Urban combat training drills are scheduled to take place in a major Baltic city. With this, NATO is set to test the ‘psychological resilience’ of civilians.
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Latvia’s capital Riga is due to become a mock battlefield for NATO troops in the coming days, according to the country’s military.
The war games, which are a part of the yearly Namejs 2022 drills, are scheduled to occur throughout the city from October 5 to October 9.
“The National Armed Forces calls on the citizens to treat the ongoing military exercises with understanding. Their aim is to improve the comprehensive national defense capabilities and strengthen regional security,” the military said in a statement.
Authorities have frequently warned of the forthcoming drills in recent days, issuing various bulletins detailing the exact sites of the upcoming events. The multinational exercise Namejs 2022, which has been staged in the country since 2014, features approximately 8,000 service personnel from both local forces and NATO’s Forward Presence Battle Group Latvia, NATO Force Integration Unit Latvia, and other components of the US-led alliance.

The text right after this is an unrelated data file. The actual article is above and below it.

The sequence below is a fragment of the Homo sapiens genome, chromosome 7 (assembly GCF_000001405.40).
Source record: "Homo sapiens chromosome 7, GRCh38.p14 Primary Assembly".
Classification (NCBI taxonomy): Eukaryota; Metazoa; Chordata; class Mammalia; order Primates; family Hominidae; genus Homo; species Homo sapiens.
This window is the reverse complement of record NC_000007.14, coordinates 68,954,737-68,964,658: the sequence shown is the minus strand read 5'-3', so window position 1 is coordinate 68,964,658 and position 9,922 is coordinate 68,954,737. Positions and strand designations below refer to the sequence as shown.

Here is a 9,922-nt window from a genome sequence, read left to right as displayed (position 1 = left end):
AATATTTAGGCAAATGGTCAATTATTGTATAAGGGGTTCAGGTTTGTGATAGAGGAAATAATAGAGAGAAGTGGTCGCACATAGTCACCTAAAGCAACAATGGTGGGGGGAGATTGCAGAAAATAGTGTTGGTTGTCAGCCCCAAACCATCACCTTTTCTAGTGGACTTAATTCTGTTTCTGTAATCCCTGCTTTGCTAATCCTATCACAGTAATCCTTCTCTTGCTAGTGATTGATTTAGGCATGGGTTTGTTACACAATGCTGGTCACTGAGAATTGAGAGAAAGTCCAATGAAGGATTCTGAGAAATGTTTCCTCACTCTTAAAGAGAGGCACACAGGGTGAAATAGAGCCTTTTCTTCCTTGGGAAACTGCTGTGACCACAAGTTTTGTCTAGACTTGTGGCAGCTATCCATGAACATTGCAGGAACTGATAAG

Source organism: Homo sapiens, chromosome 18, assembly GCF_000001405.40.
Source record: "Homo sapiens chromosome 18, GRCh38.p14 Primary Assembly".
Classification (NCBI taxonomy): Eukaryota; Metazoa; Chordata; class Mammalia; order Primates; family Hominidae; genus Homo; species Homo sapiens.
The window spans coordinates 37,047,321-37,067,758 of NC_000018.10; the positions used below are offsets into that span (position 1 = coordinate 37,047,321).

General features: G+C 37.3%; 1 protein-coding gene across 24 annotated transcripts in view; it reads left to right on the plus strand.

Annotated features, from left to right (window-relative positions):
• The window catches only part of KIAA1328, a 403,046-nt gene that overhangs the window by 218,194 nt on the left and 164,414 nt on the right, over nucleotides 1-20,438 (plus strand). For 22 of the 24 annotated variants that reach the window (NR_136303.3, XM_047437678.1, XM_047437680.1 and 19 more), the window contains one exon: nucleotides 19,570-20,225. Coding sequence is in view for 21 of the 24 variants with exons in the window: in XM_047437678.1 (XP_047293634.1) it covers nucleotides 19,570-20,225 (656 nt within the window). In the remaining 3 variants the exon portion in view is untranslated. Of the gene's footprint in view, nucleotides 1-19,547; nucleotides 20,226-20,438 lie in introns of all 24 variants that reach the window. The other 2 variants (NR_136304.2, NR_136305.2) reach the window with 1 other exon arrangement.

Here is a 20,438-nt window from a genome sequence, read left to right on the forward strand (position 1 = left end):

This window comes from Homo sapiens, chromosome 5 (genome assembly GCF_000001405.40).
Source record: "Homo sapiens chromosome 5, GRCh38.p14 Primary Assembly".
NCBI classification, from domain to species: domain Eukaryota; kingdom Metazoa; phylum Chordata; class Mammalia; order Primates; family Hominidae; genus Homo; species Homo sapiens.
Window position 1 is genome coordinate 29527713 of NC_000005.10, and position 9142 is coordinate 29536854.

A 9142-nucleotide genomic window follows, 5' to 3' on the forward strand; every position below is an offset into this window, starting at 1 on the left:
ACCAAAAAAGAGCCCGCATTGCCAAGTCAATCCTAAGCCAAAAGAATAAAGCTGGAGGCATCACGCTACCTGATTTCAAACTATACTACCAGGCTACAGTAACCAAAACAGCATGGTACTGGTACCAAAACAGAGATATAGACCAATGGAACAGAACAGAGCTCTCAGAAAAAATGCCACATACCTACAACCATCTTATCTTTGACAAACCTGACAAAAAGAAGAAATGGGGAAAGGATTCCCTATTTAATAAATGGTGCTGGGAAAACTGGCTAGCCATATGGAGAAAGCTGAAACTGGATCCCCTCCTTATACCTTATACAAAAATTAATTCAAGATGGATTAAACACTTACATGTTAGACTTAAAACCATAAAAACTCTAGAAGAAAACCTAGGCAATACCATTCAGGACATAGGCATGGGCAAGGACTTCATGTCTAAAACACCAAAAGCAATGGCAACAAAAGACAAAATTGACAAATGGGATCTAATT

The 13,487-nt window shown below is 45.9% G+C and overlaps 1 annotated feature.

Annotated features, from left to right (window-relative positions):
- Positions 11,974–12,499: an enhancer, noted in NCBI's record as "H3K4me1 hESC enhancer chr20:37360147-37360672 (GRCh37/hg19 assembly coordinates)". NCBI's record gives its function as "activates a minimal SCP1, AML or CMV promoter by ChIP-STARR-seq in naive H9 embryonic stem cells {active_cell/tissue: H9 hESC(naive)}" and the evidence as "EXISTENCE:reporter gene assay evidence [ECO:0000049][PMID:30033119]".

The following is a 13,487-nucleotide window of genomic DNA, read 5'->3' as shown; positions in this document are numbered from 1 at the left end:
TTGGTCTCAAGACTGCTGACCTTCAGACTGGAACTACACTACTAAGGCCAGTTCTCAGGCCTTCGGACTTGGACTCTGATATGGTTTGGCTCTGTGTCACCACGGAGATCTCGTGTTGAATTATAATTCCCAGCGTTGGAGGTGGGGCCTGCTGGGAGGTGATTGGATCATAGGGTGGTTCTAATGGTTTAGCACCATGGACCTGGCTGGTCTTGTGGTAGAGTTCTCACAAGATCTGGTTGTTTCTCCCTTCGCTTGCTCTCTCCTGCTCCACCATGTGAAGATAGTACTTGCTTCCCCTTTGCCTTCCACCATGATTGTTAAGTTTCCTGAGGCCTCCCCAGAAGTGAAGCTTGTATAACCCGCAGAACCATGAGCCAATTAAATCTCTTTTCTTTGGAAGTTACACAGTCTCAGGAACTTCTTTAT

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The urban training “in realistic conditions” is intended to sharpen soldiers’ fighting skills and improve cooperation among diverse units and military branches. Furthermore, the drill is vital to “strengthen the psychological resilience of society,” as it shows “every citizen that we will do everything to protect the country,” according to the military.
After last year’s catastrophe, when similar urban military training during Namejs 2021 drills took Riga citizens off guard, the continual public warnings about the impending drills appear to be intensive. On that instance, the military failed to issue a clear warning about the training, and footage of bystanders trapped in simulated crossfire went viral. The military was forced to apologize due to public outrage.
“During such drills, we only use blank cartridges, which make noise but do not pose any danger to the health and life of others. In this case, blank cartridges were also used, and this situation was a bitter misunderstanding, for which we apologize,” the ministry said at the time.